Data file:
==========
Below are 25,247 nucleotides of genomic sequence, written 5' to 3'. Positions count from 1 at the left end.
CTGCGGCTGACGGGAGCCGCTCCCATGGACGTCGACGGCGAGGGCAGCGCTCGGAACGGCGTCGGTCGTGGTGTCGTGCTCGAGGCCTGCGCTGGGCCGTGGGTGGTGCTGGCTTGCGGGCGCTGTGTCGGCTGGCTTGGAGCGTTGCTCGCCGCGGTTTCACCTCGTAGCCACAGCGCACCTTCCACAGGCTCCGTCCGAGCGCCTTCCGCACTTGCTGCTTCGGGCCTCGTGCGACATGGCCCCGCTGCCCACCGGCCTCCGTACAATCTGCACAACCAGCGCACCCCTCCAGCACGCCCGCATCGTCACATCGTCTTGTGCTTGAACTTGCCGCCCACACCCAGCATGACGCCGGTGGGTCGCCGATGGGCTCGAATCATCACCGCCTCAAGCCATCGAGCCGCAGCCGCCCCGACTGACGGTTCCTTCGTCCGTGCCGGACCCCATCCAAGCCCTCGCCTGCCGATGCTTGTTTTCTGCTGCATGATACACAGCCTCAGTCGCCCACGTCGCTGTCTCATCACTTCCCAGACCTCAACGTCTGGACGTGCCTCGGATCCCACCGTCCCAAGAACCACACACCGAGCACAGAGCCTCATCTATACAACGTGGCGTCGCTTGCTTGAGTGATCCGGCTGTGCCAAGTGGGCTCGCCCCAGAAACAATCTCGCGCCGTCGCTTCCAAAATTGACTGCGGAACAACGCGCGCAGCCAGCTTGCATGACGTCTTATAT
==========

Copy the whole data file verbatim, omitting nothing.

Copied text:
Below are 25,247 nucleotides of genomic sequence, written 5' to 3'. Positions count from 1 at the left end.
CTGCGGCTGACGGGAGCCGCTCCCATGGACGTCGACGGCGAGGGCAGCGCTCGGAACGGCGTCGGTCGTGGTGTCGTGCTCGAGGCCTGCGCTGGGCCGTGGGTGGTGCTGGCTTGCGGGCGCTGTGTCGGCTGGCTTGGAGCGTTGCTCGCCGCGGTTTCACCTCGTAGCCACAGCGCACCTTCCACAGGCTCCGTCCGAGCGCCTTCCGCACTTGCTGCTTCGGGCCTCGTGCGACATGGCCCCGCTGCCCACCGGCCTCCGTACAATCTGCACAACCAGCGCACCCCTCCAGCACGCCCGCATCGTCACATCGTCTTGTGCTTGAACTTGCCGCCCACACCCAGCATGACGCCGGTGGGTCGCCGATGGGCTCGAATCATCACCGCCTCAAGCCATCGAGCCGCAGCCGCCCCGACTGACGGTTCCTTCGTCCGTGCCGGACCCCATCCAAGCCCTCGCCTGCCGATGCTTGTTTTCTGCTGCATGATACACAGCCTCAGTCGCCCACGTCGCTGTCTCATCACTTCCCAGACCTCAACGTCTGGACGTGCCTCGGATCCCACCGTCCCAAGAACCACACACCGAGCACAGAGCCTCATCTATACAACGTGGCGTCGCTTGCTTGAGTGATCCGGCTGTGCCAAGTGGGCTCGCCCCAGAAACAATCTCGCGCCGTCGCTTCCAAAATTGACTGCGGAACAACGCGCGCAGCCAGCTTGCATGACGTCTTATAT